“Today’s ruling shows Uber and Lyft are violating the law just as they embark on a $110 million campaign to buy their own law this November,” said Art Pulaski, the Executive Secretary-Treasurer of the California Labor Federation, AFL-CIO. “This deceptive ballot measure is nothing more than an attempt by gig companies to create a loophole to keep pocketing billions by avoiding the rules all other companies follow.” 

The San Francisco Chronicle’s report says the ruling marks a “significant development in the battle over drivers’ status.”   The ruling goes on to say that the PUC must ensure the gig companies comply with legal employment requirements, including providing workers compensation coverage. 

Today’s ruling comes just weeks after Attorney General Xavier Becerra and the city attorneys for San Francisco, Los Angeles, and San Diego filed a landmark lawsuit after determining that Uber and Lyft had been breaking California law by misclassifying drivers as independent contractors since the companies began operating in the state.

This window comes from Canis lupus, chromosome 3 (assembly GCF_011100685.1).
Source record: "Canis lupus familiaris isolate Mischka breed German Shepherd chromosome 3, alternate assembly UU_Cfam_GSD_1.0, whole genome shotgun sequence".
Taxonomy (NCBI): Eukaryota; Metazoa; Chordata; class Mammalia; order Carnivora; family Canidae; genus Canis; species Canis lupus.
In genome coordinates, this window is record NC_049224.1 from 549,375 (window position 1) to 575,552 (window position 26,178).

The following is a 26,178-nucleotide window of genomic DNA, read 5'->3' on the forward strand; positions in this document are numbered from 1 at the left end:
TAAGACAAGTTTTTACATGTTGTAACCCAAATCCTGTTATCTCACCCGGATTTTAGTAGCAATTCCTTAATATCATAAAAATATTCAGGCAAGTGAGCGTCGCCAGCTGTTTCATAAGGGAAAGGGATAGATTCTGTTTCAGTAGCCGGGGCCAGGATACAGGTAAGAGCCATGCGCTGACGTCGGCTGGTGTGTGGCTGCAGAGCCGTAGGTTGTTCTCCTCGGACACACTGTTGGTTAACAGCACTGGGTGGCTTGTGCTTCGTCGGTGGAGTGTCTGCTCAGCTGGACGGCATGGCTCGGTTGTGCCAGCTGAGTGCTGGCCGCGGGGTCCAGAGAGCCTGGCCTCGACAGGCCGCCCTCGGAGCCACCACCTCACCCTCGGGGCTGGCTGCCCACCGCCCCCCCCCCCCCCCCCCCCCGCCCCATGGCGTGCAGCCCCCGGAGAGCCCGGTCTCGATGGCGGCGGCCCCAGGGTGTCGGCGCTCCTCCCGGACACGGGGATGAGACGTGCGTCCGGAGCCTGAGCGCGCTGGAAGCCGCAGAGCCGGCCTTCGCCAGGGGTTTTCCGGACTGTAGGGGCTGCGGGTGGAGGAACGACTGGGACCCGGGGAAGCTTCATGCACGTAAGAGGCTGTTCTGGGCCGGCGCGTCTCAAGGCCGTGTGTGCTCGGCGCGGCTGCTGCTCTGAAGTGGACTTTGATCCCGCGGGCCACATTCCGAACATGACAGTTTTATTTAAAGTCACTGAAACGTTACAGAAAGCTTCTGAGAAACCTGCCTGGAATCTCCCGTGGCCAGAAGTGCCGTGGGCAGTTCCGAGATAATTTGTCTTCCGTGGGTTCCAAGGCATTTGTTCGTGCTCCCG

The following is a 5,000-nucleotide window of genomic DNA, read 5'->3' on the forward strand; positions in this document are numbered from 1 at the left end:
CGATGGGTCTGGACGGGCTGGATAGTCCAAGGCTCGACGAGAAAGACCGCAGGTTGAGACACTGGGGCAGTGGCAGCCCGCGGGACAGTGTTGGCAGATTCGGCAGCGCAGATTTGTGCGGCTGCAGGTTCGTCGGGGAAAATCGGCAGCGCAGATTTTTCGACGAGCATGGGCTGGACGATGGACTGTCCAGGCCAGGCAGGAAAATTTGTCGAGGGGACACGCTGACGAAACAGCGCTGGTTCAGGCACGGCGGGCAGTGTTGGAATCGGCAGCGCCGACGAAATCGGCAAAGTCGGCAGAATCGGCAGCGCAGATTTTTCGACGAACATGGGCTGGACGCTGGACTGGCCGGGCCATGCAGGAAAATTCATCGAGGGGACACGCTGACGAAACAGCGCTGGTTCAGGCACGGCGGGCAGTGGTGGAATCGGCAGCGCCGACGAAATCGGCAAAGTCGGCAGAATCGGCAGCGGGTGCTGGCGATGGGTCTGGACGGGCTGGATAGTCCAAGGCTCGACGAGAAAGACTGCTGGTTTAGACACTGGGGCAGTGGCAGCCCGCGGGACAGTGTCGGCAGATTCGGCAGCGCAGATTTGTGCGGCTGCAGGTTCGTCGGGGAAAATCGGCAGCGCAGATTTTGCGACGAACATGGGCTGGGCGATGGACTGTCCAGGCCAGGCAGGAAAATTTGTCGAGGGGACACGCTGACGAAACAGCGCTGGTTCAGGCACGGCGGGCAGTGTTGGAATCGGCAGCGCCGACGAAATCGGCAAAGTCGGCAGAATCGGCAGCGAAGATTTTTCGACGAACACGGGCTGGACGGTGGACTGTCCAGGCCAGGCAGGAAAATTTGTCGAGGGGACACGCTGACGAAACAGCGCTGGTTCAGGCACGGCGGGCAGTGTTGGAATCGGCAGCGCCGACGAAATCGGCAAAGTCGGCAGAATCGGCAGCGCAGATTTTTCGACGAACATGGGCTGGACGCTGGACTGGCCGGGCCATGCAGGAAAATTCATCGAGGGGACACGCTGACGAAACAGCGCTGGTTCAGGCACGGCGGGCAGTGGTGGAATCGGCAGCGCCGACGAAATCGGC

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Gig driver or Uber/Lyft employee? It affects unemployment benefits

San Francisco Chronicle 

Oakland resident Cherri Murphy, 53, has spent three years driving full time for Lyft in addition to her volunteer work as a social justice minister. When the coronavirus pandemic hit, “I was forced to make a decision: Do something that could kill me, or pay my bills?” 

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Lyft Sued for Violating Washington Sick-Day Law During Pandemic


Lyft Inc. was sued by a former driver for not providing the paid sick days required by Washington, D.C., law, the latest challenge to the stance by ride-hail platforms that their drivers aren’t employees. By violating the sick leave law during the coronavirus pandemic, “Lyft forces its drivers into a Hobbesian choice: risk their lives (and the lives of their passengers) or risk their livelihoods,” according to the complaint, filed Friday in federal court on behalf of a class of current and former drivers.